COLLEGE STATION — Although students will be returning to school, there is one critical life skill they likely will not be taught in any classroom. That’s because personal financial management is a life skill not typically found in school curriculum.
As school let out in May, the Jump $tart Coalition for Personal Finance Literacy announced results of a nationwide study they sponsored. Dr. Lewis Mandell, dean of business at Marquette University, surveyed 12th-graders’ knowledge about income, money management, saving and investing, and spending. Only 57 percent of the questions were answered correctly by the students. More than half of their success in answering questions correctly was credited to questions that tested terminology rather than reasoning ability.
While almost 89 percent of the students in the study knew that salaries, wages and tips were the main sources of income for most people ages 20 to 35, less than half thought that if a person’s income doubled from $12,000 to $24,000 a year, their income taxes would at least double.
Almost two out of three teens in the study said they would have no liability if their credit card were stolen and a thief ran up $1,000 in charges.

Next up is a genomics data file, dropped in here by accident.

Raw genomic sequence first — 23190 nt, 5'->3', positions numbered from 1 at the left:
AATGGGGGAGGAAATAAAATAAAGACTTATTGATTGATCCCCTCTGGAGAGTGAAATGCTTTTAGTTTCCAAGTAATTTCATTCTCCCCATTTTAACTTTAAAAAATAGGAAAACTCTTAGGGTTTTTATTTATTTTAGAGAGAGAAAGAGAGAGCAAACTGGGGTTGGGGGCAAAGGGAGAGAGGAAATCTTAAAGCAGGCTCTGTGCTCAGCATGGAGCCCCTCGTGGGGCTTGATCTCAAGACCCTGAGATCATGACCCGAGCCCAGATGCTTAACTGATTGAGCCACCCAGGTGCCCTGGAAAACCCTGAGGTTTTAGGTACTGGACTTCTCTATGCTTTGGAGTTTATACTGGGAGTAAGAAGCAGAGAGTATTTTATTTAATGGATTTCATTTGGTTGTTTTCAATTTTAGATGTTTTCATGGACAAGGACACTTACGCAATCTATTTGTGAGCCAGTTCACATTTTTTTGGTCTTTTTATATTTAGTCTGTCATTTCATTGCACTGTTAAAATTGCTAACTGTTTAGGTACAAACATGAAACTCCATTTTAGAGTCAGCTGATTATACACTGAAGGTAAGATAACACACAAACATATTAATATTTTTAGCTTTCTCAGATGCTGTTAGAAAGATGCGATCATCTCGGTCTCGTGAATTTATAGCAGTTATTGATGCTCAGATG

Less than 15 percent said stocks are likely to have the highest growth over 18 years for an amount of money put away for a child’s education, while over half selected U.S. Government savings bonds and one-fourth said a savings account.
Over half said a bank certificate of deposit is not protected by the Federal Government against loss. Nearly one in five thought U.S. Savings or Treasury Bonds are not protected.
Nearly a third said retirement income received from a company is called Social Security.
Over half think they will be covered by their parents’ health insurance until they marry or leave home — regardless of their age.
Nearly half think they can check their credit record anytime for free. Close to one in five said they cannot see their credit record or think only the FBI and lenders have access to their credit record.
Half of the teens think interest earnings from their savings account may not be taxed. More than one-fourth of the teens use a credit card, either their parents’ or their own.
The good news is that three out of four of the teens have a savings and/or checking account. High school officials can contact county Extension agents for family and consumer sciences to get information on teaching High School Financial Planning, a curriculum for high school juniors and seniors to learn basic financial management skills they will use the rest of their lives.